Tonicity is a speaker’s use of stress to focus a listener’s attention. It’s an aspect of pronunciation which is often neglected, but is crucial in getting meaning across. In this session we will look at ways of presenting and practicing this important skill in the language class.
Chaz Pugliese is an author, trainer and presenter working out of Paris. He’s published ‘Being Creative’ (Delta, 2010) and more recently ‘The Principled Communicative Approach’ (Helbling, 2015) and Creating Motivation (2017, Helbling).
In 2013 Chaz founded, with Alan Maley the Creativity Group.
A keen musician, Chaz likes any music that’s honest, genuine and raw.
How can I motivate my students? You need a GPS!
This session draws from a study I conducted with my university students. I will suggest that students can be motivated if the teacher pays sufficient attention to the group processes, promoting acceptance, creating a feeling of palpable belonging, an environment that is psychologically safe.
Matthew Overstreet has taught English in China, Saudi Arabia and United States. He is currently a lecturer at the New Economic School in Moscow, and a PhD candidate at the University of Pittsburgh in the US. He is particularly interested in combining American-style composition theory and practice—focused on student writing, and informed by English literature—with ESL instruction.
Teaching Multimedia Composing in PowerPoint via a “Workshop Model”
Though we all use Microsoft PowerPoint, few know that it can be used to combine text, sound, images and video to create engaging, stand-alone multimedia presentations. In this workshop, the speaker will present an assignment sequence in which students create multimedia presentations in groups using PowerPoint.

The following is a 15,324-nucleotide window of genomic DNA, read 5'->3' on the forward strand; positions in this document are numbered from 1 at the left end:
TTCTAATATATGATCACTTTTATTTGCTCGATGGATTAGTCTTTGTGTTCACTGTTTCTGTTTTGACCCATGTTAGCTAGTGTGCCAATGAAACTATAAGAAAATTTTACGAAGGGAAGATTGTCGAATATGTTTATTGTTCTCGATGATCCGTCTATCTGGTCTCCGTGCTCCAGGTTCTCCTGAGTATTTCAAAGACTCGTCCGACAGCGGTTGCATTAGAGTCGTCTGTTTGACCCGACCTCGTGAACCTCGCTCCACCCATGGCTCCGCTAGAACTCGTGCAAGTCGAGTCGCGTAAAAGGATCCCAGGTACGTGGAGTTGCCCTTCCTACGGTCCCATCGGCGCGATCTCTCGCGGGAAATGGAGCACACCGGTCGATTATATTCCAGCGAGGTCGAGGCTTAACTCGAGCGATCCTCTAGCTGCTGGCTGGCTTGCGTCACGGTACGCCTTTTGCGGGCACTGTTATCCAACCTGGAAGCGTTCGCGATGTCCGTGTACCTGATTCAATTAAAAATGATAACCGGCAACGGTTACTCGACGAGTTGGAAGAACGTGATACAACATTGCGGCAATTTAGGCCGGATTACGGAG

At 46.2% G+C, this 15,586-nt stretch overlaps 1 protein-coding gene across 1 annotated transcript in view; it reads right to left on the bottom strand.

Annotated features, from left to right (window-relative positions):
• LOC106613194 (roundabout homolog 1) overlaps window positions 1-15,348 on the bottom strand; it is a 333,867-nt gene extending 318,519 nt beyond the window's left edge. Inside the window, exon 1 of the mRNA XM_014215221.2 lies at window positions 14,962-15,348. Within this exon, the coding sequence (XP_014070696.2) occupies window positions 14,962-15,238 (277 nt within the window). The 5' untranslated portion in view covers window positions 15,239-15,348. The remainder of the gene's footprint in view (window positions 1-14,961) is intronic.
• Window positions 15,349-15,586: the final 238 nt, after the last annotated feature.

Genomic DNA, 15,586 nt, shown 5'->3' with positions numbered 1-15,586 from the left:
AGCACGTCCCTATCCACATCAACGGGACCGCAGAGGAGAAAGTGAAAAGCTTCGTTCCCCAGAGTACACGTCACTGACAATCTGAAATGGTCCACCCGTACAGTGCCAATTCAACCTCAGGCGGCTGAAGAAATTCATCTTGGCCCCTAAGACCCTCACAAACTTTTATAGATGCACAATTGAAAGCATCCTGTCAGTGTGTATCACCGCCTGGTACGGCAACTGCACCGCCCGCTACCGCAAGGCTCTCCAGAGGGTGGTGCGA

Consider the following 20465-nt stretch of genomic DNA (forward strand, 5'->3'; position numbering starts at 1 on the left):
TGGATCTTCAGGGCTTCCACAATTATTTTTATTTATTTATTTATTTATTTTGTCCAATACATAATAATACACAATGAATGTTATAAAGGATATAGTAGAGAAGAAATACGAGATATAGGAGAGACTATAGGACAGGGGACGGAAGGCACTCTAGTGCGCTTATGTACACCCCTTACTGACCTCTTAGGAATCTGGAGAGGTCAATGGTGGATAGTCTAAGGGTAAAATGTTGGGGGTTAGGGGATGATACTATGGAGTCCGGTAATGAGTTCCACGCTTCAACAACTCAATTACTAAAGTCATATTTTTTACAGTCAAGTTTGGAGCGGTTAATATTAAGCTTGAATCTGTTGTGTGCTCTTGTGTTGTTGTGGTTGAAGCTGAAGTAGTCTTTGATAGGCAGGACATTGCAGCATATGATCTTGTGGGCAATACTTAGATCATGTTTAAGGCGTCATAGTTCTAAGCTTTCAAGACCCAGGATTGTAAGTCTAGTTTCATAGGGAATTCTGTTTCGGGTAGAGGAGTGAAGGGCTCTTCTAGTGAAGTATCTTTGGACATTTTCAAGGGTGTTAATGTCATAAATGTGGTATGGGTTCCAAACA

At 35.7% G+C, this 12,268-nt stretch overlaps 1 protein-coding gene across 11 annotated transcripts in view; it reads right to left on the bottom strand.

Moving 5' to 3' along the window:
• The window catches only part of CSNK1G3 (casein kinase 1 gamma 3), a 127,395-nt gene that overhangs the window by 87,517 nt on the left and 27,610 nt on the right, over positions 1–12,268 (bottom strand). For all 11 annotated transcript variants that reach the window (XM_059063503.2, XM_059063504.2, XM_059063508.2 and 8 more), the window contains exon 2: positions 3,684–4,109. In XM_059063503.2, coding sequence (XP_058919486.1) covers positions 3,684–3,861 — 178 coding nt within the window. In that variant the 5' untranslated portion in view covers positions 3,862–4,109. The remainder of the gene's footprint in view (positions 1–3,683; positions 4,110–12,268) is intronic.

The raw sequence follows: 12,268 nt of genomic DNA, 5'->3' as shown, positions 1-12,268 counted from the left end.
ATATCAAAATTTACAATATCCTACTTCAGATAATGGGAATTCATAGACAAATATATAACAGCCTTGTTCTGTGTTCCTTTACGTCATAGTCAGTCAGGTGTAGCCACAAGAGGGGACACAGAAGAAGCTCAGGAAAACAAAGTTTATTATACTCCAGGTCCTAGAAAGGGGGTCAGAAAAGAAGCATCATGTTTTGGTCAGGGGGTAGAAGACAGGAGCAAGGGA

Anna Volchanskaya got a BA degree from Moscow State Linguistic University and her MPhil degree in Education from the University of Cambridge, Homerton College. She also received her CLIL and Art History training at the University of Utrecht and Free University of Berlin. Currently she is a lecturer at the New Economic School in Moscow. Her MPhil thesis was dedicated to the issue of representing other cultures in ESP classrooms. Her particular interest is interaction between ESL teaching and instruction in art history, visual culture and intercultural communication, as well as the potentials this interaction opens for a more profound and conscious language learning.
Integrating Arts and Humanities subjects into language training
Man, to use the words of anthropologist Clifford Geertz, is an animal suspended in webs of significance he himself has spun. And language is the needle, the bobbin and the shuttle we all use on a daily basis to weave the intricate tapestry of culture we live in. The question is how does one approach the ‘weaving’ task in a second language classroom?